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Division of Agricultural Sciences and Natural Resources

4-H’er overcomes obstacles in the show ring and in life

STILLWATER, Okla. – Shelby Frost has an infectious laugh and a smile that will light up a room. But when she is in the show ring with her sheep, she is all business and ready to face any obstacle head on.

Frost, who is a six-year veteran of 4-H and a member of the Mulhall-Orlando 4-H Club, said she was interested in joining 4-H and showing sheep because her grandmother, mother and aunt all showed sheep, and she wanted to continue the family tradition. The fact she was born without a right arm or leg, and her left arm and leg were only partially developed, did not diminish Frost’s faith in her ability to do what she set her mind to do.

“I’ve always been pretty determined, so I didn’t ever think I couldn’t do it. There really isn’t much I can’t do, except brush my hair,” she said with a quick smile.

Arleen Mack, Frost’s grandmother, said she remembers when her girls showed sheep, there was a boy who was paralyzed from the waist down who also was participating in the livestock event.

“Years later, when Shelby told me she wanted to show sheep, I knew it could be done, but I just didn’t know how at the time,” Mack said.

Frost’s first attempts in the show ring were not as successful as she had hoped. In the beginning, the sheep was simply tied to Frost’s chair as she circled the arena. Unfortunately, this did not allow for the sheep to hold its head up and brace properly. So, as she had done all of her life, Frost adapted her approach.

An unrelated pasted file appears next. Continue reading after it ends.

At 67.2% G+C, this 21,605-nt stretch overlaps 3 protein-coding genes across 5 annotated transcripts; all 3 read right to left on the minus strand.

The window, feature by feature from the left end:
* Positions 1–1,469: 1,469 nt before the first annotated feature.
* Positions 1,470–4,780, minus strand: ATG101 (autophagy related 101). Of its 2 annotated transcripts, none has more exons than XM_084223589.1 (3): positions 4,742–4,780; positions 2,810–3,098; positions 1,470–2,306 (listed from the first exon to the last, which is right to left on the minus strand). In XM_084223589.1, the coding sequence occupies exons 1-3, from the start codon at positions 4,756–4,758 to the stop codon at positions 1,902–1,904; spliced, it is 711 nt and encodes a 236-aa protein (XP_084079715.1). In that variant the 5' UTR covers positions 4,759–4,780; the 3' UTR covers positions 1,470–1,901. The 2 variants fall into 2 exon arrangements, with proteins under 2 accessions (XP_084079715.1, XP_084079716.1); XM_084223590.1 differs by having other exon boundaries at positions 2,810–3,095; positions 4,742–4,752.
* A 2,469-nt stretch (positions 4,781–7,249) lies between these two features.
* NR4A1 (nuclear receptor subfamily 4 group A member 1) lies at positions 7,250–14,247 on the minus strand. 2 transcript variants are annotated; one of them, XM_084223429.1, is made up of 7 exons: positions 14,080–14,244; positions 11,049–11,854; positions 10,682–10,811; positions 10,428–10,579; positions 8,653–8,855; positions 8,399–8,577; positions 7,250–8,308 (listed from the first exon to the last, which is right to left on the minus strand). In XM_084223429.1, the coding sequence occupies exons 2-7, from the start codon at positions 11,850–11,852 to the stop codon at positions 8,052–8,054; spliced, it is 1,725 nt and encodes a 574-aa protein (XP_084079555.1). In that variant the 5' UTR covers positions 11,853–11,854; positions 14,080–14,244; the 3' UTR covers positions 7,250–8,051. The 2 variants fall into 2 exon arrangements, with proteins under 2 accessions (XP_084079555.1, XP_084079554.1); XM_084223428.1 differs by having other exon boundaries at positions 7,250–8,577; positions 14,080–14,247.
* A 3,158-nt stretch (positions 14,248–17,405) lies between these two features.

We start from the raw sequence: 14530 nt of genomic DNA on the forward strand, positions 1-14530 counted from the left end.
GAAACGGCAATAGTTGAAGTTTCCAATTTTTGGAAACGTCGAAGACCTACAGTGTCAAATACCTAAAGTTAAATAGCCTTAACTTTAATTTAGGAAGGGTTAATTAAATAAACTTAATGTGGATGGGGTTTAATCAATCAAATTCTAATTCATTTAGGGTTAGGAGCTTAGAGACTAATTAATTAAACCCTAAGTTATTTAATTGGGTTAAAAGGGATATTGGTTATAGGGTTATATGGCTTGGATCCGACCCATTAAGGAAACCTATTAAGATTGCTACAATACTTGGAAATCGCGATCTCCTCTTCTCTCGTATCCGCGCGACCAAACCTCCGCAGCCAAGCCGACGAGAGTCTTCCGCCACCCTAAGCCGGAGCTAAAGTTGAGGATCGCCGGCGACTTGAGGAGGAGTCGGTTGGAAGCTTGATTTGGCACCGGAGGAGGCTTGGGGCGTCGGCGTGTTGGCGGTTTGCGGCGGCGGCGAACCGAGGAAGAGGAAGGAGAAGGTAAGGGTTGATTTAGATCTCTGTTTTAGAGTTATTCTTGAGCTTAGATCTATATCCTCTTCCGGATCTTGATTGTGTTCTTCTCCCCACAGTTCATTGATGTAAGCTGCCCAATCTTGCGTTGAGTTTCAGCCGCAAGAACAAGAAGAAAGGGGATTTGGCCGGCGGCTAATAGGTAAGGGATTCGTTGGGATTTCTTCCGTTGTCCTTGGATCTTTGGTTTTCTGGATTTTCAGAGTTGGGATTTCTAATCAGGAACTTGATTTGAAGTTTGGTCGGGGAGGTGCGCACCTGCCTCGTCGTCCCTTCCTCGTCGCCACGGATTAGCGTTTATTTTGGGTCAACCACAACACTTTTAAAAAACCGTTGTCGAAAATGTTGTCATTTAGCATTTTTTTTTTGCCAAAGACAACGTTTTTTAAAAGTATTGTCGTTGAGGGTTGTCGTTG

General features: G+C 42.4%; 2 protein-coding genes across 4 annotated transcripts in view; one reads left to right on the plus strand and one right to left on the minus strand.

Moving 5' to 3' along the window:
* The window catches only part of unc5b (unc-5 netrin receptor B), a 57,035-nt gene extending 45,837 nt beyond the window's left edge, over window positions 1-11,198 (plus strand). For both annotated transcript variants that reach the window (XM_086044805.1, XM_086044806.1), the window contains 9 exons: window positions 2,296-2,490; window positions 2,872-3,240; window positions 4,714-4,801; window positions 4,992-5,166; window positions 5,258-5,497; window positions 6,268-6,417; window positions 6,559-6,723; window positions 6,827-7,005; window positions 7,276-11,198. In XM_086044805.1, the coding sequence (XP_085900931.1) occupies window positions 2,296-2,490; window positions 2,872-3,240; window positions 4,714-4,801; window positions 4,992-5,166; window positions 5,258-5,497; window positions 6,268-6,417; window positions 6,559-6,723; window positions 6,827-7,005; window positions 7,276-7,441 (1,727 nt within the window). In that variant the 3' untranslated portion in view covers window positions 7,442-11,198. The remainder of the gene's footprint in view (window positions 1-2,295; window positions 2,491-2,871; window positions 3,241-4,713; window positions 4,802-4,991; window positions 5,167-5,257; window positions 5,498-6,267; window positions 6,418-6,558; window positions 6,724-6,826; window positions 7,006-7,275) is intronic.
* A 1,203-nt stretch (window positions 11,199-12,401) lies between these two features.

Family friends Jeff Oldenburg and Dusty Oldenburg built a metal bracket that attached to Frost’s wheelchair. The adjustable bracket attaches to the animal with a harness and holds the lamb’s head up high in the proper position. There also is a plate in place to make the sheep stop walking when it is time for bracing. But it takes more than simply leading the animal around the ring in her motorized wheelchair.

“I have to train the sheep with verbal commands to stop and brace and get in the proper position for judging,” she said. “Taking care of sheep is hard work, but I can do it.”

Mack said other families who have children with disabilities have reached out after seeing photos of Frost and her specially equipped chair she uses in the show ring.

“It’s nice to know that through Shelby, other people with disabilities have discovered they can do the same things she is doing,” Mack said.

Never one to shy away from something because of her disability, Frost has been facing, and overcoming, challenges all of her life. And thanks to her involvement in 4-H, she said she has an even greater understanding of responsibility.

“I really like being in 4-H and it has definitely taught me responsibility,” Frost said. “I really have to manage my time, especially during the fair, because I have a lot of homework.”

She is a freshman at Guthrie High School, where she’s enrolled in pre-AP and AP classes and also is a member of FFA and the National Junior Honor Society. She hopes to attend Oklahoma State University after high school graduation.